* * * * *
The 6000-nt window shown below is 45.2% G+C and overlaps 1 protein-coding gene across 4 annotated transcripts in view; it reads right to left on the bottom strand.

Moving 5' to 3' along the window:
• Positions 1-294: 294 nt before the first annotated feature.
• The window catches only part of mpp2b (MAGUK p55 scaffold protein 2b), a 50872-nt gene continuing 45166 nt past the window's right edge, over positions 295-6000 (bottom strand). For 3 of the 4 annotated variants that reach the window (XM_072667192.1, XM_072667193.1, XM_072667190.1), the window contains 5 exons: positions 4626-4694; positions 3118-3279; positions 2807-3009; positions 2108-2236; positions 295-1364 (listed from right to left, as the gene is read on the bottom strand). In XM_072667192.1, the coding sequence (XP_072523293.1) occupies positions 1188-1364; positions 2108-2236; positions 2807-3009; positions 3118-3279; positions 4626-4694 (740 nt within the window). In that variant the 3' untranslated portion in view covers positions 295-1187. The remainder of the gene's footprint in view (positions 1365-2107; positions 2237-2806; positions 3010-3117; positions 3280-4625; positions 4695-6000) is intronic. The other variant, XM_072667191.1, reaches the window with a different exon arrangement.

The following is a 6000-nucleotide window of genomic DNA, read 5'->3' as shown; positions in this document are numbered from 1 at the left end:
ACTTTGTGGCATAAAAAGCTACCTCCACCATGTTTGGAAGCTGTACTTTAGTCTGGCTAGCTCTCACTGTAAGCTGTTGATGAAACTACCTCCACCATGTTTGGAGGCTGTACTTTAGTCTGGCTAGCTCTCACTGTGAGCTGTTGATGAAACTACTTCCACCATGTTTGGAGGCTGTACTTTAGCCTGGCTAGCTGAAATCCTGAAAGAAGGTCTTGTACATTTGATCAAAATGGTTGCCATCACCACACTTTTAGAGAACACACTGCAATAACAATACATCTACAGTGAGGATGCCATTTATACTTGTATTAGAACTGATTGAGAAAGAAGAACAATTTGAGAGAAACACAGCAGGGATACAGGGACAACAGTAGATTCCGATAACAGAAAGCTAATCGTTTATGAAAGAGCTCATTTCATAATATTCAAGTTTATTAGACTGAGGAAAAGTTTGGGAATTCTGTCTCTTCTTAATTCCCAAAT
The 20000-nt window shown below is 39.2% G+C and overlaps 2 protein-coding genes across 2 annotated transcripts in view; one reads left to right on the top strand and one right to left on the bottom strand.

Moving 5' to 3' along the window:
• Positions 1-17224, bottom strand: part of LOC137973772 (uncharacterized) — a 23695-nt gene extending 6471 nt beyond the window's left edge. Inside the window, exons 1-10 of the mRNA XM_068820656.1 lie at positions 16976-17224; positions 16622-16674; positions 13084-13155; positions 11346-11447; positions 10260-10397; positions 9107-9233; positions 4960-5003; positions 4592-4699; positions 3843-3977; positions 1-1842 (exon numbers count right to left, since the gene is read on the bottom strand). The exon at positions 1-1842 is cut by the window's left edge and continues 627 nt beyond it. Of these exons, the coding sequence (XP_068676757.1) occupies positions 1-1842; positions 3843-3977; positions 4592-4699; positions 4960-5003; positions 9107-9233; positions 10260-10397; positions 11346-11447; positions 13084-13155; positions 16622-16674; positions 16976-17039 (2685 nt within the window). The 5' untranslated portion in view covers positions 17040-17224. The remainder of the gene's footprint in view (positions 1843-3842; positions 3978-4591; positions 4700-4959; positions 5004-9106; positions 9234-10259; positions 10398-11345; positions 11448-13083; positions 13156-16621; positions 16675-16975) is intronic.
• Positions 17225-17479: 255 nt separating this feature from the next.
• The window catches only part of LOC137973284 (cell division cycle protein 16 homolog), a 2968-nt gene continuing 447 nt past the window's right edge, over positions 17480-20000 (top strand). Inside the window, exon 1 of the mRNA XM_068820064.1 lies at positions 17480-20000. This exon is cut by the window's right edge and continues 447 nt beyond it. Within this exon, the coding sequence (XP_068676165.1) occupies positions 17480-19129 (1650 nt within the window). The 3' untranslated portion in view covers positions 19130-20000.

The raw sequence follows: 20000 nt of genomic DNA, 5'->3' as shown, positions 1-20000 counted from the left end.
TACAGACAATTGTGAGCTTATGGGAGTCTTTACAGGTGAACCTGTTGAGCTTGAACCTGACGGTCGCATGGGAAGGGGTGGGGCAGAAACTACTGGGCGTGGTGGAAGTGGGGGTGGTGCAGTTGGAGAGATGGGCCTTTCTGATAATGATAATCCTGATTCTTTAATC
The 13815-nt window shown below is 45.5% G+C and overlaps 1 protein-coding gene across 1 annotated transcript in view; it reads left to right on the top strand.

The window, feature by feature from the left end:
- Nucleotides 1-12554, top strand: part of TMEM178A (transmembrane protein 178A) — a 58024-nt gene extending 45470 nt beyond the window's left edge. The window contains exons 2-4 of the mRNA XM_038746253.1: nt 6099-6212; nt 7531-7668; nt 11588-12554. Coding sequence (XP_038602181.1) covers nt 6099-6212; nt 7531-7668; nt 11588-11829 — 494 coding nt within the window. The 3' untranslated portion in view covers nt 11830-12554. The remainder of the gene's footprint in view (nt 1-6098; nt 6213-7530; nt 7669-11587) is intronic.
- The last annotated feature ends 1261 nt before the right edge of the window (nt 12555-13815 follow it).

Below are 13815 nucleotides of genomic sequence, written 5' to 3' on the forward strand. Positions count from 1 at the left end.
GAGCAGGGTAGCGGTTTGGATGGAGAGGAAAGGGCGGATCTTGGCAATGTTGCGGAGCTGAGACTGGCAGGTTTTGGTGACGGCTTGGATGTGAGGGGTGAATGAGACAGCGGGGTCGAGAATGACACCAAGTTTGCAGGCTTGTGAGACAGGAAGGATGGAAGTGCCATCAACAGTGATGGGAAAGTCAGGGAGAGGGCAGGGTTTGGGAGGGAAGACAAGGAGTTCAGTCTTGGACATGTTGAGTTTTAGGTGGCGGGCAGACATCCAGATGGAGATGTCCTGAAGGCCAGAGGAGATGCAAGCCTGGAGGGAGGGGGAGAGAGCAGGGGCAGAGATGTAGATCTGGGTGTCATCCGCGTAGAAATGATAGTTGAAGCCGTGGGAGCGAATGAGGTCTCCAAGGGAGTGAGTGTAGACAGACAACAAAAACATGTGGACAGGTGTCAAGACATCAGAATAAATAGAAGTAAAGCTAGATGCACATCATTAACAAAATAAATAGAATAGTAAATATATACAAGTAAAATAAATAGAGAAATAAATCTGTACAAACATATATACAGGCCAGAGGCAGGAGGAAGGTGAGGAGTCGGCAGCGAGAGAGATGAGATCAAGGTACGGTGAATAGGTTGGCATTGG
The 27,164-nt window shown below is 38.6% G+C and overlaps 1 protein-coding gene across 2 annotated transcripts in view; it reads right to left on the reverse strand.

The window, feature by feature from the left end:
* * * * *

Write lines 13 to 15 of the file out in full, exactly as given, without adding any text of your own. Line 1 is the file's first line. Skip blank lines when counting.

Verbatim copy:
TACAGACAATTGTGAGCTTATGGGAGTCTTTACAGGTGAACCTGTTGAGCTTGAACCTGACGGTCGCATGGGAAGGGGTGGGGCAGAAACTACTGGGCGTGGTGGAAGTGGGGGTGGTGCAGTTGGAGAGATGGGCCTTTCTGATAATGATAATCCTGATTCTTTAATC
The 13815-nt window shown below is 45.5% G+C and overlaps 1 protein-coding gene across 1 annotated transcript in view; it reads left to right on the top strand.

The window, feature by feature from the left end: